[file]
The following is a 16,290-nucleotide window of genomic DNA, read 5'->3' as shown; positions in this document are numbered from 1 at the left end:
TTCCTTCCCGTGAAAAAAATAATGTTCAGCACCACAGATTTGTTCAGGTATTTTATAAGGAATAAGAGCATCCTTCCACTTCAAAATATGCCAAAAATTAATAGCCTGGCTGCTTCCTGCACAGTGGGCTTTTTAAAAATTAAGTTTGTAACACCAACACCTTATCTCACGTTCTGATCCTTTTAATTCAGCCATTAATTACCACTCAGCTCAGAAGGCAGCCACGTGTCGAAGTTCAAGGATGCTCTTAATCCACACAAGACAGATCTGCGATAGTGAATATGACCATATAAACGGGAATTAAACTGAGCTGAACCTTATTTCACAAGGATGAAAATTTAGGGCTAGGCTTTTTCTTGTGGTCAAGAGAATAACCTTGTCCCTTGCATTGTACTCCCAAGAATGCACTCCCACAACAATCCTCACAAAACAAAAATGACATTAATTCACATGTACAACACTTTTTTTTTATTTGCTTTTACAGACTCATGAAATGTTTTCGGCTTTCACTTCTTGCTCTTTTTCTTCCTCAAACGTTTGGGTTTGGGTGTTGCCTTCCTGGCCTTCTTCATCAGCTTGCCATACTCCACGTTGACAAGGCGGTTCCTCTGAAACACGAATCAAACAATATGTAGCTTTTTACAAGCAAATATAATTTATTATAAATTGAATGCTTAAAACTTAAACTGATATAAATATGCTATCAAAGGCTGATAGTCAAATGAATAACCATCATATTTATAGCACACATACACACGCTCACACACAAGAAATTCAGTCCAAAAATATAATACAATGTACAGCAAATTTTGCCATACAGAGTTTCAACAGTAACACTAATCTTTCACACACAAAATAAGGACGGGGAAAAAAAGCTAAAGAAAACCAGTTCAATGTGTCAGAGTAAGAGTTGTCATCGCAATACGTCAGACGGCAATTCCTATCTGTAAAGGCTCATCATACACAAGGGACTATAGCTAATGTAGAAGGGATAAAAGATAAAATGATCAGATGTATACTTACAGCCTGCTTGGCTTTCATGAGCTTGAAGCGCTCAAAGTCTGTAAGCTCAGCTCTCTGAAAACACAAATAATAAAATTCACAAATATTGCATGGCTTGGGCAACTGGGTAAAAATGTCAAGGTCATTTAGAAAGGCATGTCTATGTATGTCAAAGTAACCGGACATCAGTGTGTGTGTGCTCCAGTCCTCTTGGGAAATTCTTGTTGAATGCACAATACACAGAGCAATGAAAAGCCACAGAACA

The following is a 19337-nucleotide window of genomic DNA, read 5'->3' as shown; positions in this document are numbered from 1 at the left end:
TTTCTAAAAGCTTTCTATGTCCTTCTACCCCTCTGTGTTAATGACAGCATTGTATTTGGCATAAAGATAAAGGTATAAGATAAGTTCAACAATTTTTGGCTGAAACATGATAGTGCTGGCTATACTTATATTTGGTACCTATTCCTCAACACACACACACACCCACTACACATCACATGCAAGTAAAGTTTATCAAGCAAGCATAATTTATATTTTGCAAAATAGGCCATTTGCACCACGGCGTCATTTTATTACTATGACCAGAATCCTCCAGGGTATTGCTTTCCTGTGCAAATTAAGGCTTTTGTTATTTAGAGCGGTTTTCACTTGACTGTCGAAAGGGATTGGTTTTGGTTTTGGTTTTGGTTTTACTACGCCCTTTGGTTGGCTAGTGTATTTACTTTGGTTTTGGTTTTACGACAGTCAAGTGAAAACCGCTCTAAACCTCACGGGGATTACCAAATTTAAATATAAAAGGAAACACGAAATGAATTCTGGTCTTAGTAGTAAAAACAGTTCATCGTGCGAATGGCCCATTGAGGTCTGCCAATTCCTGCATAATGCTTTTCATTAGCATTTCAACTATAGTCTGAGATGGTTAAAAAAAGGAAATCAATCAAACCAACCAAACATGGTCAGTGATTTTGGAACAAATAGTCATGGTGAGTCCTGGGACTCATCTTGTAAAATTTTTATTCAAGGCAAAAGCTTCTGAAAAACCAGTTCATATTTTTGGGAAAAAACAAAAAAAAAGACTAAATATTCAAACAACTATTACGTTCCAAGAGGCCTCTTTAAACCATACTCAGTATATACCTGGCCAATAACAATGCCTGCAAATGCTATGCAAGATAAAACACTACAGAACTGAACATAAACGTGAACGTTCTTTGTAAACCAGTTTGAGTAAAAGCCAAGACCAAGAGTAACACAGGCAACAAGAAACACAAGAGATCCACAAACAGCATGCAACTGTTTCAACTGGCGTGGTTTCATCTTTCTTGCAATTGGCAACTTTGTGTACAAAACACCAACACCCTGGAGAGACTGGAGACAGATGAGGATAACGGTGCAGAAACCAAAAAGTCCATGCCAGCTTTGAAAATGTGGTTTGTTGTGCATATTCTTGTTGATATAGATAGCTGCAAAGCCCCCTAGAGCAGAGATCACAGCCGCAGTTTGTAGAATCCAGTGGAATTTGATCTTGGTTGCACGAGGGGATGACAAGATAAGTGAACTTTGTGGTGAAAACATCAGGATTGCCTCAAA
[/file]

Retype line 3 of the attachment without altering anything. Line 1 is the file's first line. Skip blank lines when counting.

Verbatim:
The following is a 19337-nucleotide window of genomic DNA, read 5'->3' as shown; positions in this document are numbered from 1 at the left end: